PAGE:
Pat the Stockman during a cattle round-up, using the Bud Williams technique
From the initial test Pat and Craig carried out at Knepp on more than four hundred longhorns we had two inconclusive reactors – that is, cows that showed some form of reaction to the test. This is not unusual and need not actually prove TB. After quarantine and re-testing sixty days later those two cows then tested negative. Six months later we tested the entire herd again. The same two animals were, again, inconclusive reactors and, once again, every other animal tested negative.
We quarantined the two cows with inconclusive tests, as per regulations, and re-tested them sixty days later. To our dismay, this time, one of them tested positive. She was taken off to be killed, and further tests were taken from her carcass – all of which came back negative. On our vet’s advice we decided to leave no conceivable question marks and killed the second cow since she had had prolonged direct contact with the one that had – initially, at least – reacted positively. Tests were done on her as well by the APHA at their laboratory and though negative at her last skin test, she was positive in the first lab test. She subsequently tested negative in further lab tests.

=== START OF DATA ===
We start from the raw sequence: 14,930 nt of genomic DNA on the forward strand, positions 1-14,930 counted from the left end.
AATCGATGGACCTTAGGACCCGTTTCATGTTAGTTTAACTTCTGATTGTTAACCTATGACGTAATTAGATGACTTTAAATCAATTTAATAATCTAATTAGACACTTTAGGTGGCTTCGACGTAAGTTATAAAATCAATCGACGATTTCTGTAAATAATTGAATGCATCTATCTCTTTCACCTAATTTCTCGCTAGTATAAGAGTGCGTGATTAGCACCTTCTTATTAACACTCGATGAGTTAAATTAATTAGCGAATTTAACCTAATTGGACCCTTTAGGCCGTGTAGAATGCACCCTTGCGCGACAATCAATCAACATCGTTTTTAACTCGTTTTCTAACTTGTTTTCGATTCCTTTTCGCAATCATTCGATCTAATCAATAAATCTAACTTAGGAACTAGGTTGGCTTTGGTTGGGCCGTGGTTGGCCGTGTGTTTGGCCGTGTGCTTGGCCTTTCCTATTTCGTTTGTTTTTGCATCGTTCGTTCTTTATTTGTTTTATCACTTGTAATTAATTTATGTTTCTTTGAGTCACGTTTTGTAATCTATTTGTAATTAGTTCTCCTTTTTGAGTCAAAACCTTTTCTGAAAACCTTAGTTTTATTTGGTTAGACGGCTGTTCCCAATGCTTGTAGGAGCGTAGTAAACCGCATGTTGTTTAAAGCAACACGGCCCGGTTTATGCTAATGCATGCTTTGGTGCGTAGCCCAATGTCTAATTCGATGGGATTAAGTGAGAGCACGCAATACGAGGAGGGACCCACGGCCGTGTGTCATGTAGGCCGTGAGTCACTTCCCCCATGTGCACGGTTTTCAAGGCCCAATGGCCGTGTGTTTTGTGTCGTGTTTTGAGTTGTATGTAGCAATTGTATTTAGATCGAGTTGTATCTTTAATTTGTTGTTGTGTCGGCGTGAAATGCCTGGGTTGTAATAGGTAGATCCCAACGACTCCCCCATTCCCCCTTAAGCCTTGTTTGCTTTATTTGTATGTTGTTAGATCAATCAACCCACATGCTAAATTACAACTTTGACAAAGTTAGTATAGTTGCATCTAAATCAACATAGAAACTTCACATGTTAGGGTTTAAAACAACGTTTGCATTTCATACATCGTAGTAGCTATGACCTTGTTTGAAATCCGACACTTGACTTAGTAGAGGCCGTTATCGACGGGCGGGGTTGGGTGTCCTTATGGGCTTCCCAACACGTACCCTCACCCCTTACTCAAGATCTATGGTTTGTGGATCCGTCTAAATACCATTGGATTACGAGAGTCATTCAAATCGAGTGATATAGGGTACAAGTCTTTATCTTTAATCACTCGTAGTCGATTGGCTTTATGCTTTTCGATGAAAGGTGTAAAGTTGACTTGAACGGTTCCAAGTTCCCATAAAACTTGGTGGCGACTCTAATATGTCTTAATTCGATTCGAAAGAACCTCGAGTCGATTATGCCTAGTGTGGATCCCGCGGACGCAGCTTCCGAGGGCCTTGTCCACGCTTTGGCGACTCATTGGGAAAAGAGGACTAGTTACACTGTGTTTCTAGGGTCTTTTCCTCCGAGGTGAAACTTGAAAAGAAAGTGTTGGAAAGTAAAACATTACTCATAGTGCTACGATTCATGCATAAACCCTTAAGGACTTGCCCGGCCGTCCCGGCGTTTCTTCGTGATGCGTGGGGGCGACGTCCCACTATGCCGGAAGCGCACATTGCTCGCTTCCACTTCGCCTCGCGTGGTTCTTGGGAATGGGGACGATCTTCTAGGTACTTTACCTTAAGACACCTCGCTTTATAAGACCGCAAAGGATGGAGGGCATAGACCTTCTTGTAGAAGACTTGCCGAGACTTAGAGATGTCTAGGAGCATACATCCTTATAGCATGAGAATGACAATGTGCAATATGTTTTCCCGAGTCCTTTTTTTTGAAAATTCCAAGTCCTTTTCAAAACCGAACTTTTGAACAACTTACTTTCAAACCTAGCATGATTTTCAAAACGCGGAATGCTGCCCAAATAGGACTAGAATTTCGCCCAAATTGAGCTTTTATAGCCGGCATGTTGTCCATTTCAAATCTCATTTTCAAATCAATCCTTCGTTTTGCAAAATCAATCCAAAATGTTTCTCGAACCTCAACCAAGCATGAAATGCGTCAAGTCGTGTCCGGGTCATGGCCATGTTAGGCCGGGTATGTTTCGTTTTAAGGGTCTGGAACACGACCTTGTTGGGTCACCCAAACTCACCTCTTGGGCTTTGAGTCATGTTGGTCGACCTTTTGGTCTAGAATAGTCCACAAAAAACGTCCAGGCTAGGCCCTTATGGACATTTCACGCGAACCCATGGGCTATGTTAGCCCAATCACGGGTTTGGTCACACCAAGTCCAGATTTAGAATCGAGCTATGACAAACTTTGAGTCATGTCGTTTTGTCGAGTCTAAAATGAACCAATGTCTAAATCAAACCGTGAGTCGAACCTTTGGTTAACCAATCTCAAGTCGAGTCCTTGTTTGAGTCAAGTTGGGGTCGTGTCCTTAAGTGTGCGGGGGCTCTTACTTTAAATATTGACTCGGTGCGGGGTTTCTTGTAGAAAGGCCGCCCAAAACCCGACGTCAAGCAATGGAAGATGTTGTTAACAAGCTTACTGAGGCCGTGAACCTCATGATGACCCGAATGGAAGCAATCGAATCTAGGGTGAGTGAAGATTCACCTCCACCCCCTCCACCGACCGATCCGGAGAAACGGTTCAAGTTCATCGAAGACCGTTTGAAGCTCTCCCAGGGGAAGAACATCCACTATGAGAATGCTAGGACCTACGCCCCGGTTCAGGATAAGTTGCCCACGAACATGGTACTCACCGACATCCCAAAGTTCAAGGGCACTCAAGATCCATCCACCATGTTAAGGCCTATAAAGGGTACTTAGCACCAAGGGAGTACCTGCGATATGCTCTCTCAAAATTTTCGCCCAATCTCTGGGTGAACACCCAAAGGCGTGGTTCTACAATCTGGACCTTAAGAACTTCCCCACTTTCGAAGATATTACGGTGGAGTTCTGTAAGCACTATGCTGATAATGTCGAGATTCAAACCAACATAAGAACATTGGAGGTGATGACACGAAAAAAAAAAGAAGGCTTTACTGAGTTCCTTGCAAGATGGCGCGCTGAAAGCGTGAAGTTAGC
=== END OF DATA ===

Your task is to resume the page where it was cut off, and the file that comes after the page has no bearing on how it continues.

So where does that leave us? Almost certainly, according to our vet, to have had no TB in our animals. But we are more acutely aware than ever of the catastrophe that would befall us, our livestock and wildlife in the wider landscape should TB ever raise its head at Knepp. Over twenty years, since the rewilding project began, our longhorns have adapted to living the wild life. They know where the best watering and wallowing holes are, how to self-medicate with herbs and sallow, where to find swathes of nettles to replenish their iron reserves after calving, to hole up in a storm. The herd itself is dominated by wise old matriarchs who keep the raucous young bloods in check and pass on their knowledge to the next generation – much like herds of elephants in Africa. Culling our free-roaming herd – something we would have to do if we were found to have TB – would lose all this knowledge and experience.